The essential property that two waves must own in order to interfere with each other is to be coherent.

Two waves are

coherentif their phase difference $\phi_2-\phi_1$ does not change in time

The phase of a one dimensional wave is $\phi=kx-\omega t+\delta$

Does saying that $\phi_2-\phi_1$ does not depend on time imply that $\omega_1=\omega_2$ (That is the two waves, to be coherent, must surely have the same frequency) ?

If this true does the reverse holds, and therefore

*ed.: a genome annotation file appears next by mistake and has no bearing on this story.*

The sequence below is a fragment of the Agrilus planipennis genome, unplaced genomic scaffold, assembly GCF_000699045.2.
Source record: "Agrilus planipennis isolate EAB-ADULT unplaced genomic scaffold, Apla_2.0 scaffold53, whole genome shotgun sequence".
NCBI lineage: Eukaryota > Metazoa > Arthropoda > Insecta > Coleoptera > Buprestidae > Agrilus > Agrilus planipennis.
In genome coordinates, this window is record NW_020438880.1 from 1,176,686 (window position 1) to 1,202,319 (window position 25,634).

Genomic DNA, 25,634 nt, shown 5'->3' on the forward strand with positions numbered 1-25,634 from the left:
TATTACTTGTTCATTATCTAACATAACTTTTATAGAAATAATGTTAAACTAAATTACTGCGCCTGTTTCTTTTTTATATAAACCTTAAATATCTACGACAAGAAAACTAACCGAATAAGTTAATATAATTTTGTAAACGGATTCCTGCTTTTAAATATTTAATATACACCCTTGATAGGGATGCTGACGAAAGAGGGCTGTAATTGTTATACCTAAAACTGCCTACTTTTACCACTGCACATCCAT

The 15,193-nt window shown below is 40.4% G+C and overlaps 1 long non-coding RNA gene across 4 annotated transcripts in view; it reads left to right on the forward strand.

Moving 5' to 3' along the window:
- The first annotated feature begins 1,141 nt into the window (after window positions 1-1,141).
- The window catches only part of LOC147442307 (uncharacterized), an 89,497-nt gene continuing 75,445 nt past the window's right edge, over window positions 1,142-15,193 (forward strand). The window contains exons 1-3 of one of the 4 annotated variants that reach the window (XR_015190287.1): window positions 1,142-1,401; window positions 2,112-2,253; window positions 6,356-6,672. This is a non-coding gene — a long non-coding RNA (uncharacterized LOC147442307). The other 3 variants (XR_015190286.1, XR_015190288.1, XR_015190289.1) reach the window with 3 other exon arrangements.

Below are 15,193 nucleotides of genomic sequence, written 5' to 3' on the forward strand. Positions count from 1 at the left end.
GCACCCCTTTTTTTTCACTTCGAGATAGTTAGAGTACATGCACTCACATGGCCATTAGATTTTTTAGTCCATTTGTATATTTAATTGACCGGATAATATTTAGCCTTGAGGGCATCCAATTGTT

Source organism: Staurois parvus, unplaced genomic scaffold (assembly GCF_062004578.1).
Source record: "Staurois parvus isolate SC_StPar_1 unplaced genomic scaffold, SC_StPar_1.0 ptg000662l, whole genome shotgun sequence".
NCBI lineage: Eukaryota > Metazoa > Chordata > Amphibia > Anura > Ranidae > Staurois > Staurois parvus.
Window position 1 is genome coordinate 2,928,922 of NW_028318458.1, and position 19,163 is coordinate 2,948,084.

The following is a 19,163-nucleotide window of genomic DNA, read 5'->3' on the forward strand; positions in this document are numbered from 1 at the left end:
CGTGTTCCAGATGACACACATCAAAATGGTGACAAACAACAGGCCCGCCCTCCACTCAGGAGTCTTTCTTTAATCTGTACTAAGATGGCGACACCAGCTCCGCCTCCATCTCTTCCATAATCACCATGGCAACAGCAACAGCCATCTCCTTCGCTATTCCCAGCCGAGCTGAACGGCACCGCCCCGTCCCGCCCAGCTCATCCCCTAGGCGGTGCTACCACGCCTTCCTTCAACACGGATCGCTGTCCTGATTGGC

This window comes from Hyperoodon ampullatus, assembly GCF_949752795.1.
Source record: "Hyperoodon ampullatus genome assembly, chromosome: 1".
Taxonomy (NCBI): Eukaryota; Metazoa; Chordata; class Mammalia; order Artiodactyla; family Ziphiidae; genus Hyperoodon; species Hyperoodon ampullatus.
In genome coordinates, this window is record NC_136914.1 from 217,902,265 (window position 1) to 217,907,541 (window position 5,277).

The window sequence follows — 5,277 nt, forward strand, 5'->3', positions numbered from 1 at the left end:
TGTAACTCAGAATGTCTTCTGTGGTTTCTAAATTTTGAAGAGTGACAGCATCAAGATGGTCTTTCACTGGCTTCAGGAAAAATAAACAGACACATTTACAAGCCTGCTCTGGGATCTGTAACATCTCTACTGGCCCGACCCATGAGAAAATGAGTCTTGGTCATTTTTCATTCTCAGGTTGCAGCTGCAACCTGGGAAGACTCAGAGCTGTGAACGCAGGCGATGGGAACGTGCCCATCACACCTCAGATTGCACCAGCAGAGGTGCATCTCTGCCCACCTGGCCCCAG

$$\phi_2-\phi_1 \mathrm{indipendent \space from \space time} \iff \omega_1=\omega_2$$

?

## Best Answer

Yes. Omega is the time derivative of phi. Phi1 dot = phi2 dot means omegas are the same.

See my other answer a couple days ago on the subtleties of coherency. There is phase noise on any transmitter and freq as a result has drift and random noise. It depends on the time proof, it could be coherent to 1 part in 10^6 for milliseconds and 1 in 10^5 for a sec. It depends on the stability and sometimes actively synchronizing the oscillators and few other circuits that provide the freq sources

That assumes the same x (or you have phase offset you could use to geolocate), and the same initial phase (or you have a constant phase difference, sync them or do phase difference detection)